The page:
Hitching and unhitching caravans can seem daunting to new caravanners. Even if towing the van is something you feel comfortable about, everyone takes a deep gulp of air when it’s their first time hitching up their caravan.
Most caravans have a hitch, crank wheel, latch and lock, breakaway cable, handbrake and electric hook up at the front of the van. Before you hitch your van, the first time, make sure you know these parts back to front, it will prevent any loss of confidence.
After a few goes it’s like many other things and you wonder what the fuss was all about.
Assuming you have hitched your caravan correctly, I’m just going to list the unhitching procedure before we get into any problems you might face unhitching your van.
- Engage the handbrake
- Lower the jockey wheel
- Chock the wheels
- After disconnecting the towing electrics, ensure you stow them safely away, to avoid damage
- Release stabiliser by raising the front of the caravan on the jockey wheel and releasing the coupling clear of the hitch ball.
- Disconnect the breakaway cable and stow carefully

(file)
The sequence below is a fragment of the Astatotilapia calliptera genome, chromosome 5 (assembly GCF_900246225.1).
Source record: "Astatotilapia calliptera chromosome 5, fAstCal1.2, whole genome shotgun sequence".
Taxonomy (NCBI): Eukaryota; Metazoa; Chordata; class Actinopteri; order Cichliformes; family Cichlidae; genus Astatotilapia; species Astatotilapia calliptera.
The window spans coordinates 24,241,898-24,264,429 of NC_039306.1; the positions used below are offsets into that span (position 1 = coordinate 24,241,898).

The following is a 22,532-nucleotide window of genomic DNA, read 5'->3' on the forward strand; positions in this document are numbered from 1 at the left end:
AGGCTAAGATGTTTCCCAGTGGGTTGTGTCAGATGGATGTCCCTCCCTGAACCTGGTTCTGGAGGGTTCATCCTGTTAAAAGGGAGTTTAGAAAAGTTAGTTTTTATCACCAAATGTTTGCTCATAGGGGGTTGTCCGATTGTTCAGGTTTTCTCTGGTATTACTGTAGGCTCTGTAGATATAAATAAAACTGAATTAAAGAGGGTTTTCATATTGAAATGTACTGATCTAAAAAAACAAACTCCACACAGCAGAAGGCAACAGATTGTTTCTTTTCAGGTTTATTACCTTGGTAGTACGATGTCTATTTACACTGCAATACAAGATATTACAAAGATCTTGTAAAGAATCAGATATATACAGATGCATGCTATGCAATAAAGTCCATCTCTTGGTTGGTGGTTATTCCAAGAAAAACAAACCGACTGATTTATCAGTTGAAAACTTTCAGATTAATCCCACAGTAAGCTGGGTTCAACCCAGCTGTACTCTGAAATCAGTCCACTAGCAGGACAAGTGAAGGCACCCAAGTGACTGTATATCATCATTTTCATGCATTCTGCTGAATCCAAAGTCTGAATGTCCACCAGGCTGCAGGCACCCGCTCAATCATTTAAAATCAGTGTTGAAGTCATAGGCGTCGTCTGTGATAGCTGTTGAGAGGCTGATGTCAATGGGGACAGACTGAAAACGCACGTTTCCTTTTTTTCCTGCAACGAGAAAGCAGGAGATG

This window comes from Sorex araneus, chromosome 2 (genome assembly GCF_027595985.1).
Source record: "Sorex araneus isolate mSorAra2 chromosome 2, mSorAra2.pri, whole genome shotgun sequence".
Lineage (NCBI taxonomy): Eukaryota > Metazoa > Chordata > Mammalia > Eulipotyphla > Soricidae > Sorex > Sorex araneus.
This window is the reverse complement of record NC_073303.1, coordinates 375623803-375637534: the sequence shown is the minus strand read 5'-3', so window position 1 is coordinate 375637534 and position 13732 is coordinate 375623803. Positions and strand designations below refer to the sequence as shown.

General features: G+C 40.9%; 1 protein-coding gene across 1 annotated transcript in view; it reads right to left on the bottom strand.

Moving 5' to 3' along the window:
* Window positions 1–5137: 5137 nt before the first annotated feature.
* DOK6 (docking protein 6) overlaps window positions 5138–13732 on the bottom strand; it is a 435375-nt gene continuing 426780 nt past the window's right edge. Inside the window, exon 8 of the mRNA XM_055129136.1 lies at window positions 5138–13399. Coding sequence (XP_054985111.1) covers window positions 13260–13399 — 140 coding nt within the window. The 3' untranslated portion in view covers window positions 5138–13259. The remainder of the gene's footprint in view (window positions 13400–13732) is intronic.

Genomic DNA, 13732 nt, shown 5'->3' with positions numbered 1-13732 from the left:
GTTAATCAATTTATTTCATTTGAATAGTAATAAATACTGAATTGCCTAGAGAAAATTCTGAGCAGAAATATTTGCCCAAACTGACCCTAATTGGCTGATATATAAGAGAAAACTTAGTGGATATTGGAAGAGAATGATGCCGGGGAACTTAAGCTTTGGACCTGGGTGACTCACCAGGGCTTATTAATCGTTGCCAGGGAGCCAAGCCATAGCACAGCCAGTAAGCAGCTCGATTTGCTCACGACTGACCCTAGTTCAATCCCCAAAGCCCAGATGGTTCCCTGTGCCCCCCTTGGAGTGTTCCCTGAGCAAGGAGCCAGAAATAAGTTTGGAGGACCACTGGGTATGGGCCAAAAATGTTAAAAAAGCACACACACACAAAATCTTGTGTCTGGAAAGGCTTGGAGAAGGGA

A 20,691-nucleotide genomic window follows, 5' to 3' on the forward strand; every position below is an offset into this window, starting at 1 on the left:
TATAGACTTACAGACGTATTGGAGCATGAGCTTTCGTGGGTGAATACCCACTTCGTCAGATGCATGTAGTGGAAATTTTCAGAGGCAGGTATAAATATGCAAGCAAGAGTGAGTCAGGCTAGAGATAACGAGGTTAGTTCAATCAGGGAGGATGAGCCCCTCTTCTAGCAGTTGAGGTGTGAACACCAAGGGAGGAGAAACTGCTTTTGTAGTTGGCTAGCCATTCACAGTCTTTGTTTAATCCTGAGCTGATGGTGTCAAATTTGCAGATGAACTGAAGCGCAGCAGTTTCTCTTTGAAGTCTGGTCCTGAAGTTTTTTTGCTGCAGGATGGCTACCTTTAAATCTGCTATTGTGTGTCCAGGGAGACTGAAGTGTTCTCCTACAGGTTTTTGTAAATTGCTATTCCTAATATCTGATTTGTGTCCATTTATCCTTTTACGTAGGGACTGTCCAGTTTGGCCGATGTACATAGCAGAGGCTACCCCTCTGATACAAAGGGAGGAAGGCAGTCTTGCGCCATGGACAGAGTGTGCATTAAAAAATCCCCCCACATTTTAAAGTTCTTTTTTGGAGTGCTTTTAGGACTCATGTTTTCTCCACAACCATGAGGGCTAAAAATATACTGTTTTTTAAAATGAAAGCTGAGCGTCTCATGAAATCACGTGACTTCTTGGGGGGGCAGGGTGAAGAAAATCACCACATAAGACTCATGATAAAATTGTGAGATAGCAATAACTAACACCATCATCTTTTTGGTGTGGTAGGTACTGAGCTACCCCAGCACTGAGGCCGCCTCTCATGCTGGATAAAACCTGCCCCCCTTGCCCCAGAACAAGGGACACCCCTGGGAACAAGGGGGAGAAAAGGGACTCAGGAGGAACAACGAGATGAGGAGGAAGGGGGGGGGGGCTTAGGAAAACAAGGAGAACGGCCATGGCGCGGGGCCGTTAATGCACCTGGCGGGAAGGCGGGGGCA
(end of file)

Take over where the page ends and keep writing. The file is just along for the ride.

- Move car away from the caravan
- Lower corner steadies and level caravan
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Problems With Unhitching A Caravan
So what problems might you encounter when you come to unhitch your caravan? For example, you go to unhitch and the tow ball won’t disconnect. In fact, the towing vehicle goes up in the air with the towing ball.
You could try this and see if it works for you. Before reversing your caravan onto your pitch, release the stabiliser. Reverse back and then pull forward a little to relax the hitch damper. Or apply the caravan handbrake, drive the car forward slowly to stretch the coupling, then try to disconnect.
If those two don’t have the desired effect, lower the jockey wheel to raise the car a few inches, this works better if you have a hatchback. Sit down hard on the back of the car. Your extra weight forcing the car down should release the towbar. When trying this, don’t forget to apply the caravan handbrake first.
What’s the answer if you encounter this problem? The hitch is not releasing and is lifting the car up on its suspension. When it comes unhitched, the caravan gives a big lurch either left or to the right. Similar to a spring being released.
This problem may happen because you have some slight sideways turn, either left or right, on the van’s wheels. Setting up some sideways tension. When the tow bar comes free of the hitch, it lurches in the wheel’s direction. Always make sure your wheels are straight ahead before you unhitch. And never remove the safety chains until everything has settled down.
Those seem to be the main two issues experienced by caravan owners when they come to unhitch their vans. Don’t worry about seeking advice when you get to your campsite. There is always plenty of advice available. The significant thing about caravanning is the camaraderie you will experience.